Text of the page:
Dr. Christine Olsen: Traditionally, melanoma has been described as radioresistant, with radiation therapy reserved solely for palliative efforts. Preclinical studies certainly demonstrate reduced sensitivity to standard-fraction radiation compared to results in other types of epithelial and hematologic malignancies. Part of the problem underlying this perception may lie in the fact that many patients are referred with lesions greater than 5 cm, and in instances where they have received a multitude of chemotherapeutic regimens, perhaps culling out the most resistant clonogens. Regardless of epithelial histology, significant responses under these circumstances would be suboptimal.

However, an increasing number of clinical studies have refuted this notion. As early as 1983, Harwood demonstrated that lentigo maligna melanoma of the face could be treated with primary radiation therapy.[10] In the early 1970s, Barranco and colleagues reported the dose-survival curves of 300 melanoma cell lines.[11] As the single dose per fraction increased, from 2 Gy/fraction to 4 Gy/fraction, the melanoma cells accumulated increasing amounts of sublethal damage. This led to a number of clinical studies evaluating the effect of fraction size on the response rates of melanoma, revealing a trend that supported Barranco's findings of improved response with a hypofractionated regimen.[12-14]

Dr. David Raben: Further challenging the notion that melanomas are radioresistant, the Radiation Therapy Oncology Group (RTOG) evaluated different fractionation schemes in this setting.[15] RTOG 83-05 randomized patients with measurable lesions to 8 Gy/fraction for four treatments in 21 days or to 2.5 Gy/fraction 5 days per week for 20 treatments. A total of 137 patients were randomized, and 126 patients were evaluable: 62 patients received 8 Gy/fraction and 64 received 2.5 Gy/fraction. Stratification was performed based on lesions greater than or less than 5 cm. An impressive complete remission rate of 23.8% was reported, with an additional 34.9% of patients experiencing a partial response. The researchers found no difference in response rates between the two arms.

A common clinically used fractionation pattern incorporates a hypofractionated approach of 6 Gy/fraction for five treatments, two times per week for a total dose of 30 Gy, in comparison to conventional fractionation of 2 Gy/fraction, five times per week for a total dose of 30 Gy.[16-19] Thus, in instances where surgery is not a viable option at initial presentation, radiation alone or in conjunction with chemotherapy should be considered.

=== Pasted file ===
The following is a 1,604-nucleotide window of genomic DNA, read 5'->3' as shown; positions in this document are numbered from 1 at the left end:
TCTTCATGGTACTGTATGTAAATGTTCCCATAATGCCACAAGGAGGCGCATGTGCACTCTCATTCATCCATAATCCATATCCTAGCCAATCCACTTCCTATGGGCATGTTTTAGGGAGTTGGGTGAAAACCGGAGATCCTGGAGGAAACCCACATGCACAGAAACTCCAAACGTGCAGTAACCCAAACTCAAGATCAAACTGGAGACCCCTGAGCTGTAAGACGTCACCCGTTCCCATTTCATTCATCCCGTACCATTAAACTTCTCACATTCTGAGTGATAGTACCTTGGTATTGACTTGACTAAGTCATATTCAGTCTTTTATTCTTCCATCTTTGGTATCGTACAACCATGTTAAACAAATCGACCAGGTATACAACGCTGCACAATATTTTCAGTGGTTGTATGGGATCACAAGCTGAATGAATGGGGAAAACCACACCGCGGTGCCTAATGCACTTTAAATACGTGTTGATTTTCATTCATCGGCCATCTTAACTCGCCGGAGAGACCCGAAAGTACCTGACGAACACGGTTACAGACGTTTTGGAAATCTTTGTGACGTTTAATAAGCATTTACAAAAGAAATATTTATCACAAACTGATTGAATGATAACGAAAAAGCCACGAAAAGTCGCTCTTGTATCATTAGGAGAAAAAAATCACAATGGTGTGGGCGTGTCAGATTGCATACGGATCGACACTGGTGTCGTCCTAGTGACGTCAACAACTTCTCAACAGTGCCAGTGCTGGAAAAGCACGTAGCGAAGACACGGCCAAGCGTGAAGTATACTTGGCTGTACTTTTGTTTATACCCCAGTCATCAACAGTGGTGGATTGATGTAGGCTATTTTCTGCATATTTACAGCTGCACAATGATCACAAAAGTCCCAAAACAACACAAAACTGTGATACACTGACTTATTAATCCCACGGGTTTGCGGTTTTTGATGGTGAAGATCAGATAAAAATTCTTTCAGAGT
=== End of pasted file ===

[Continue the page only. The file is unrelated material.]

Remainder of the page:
Biochemotherapy

Dr. McCarter: What is the status of chemotherapy and/or immunotherapy for metastatic melanoma?

Dr. Lewis: The treatment of malignant melanoma continues to be very difficult. The therapies approved by the US Food and Drug Administration (FDA) for metastatic melanoma are single-agent dacarbazine and high-dose interleukin (IL)-2 (Proleukin). Both of these therapies leave much to be desired. Single-agent dacarbazine produces an overall response rate of at best 15% to 20%, with very few complete responders.[20] High-dose IL-2 is associated with a similar overall response rate, but in the approximately 5% of patients who achieve a complete response, it seems to be durable.[21] Therefore, improvements in systemic therapy for malignant melanoma are desperately needed.

Dr. Rene Gonzlaez: Biochemotherapy-the combination of cytotoxic agents with IL-2 and interferon-alfa-has been shown in numerous phase II studies to have response rates of about 40% to 60%.[22] These studies have also shown a complete response rate of about 10%. The difficulty with biochemotherapy, however, is its toxicity, which can be considerable. Therefore, it is generally not possible to give such therapy in the community setting. In addition, no randomized studies have shown biochemotherapy to improve survival in patients with metastatic melanoma. In fact, a recent Eastern Cooperative Oncology Group (ECOG) study, which has been presented only in abstract form, did not demonstrate an improvement in response or survival of biochemotherapy compared with chemotherapy alone.[23] That said, the full results of this study have yet to be published, and biochemotherapy remains a reasonable option in this situation because of the high response rate.

Chemoradiotherapy

Dr. Fitzpatrick: What is the role of chemoradiation for the treatment of melanoma?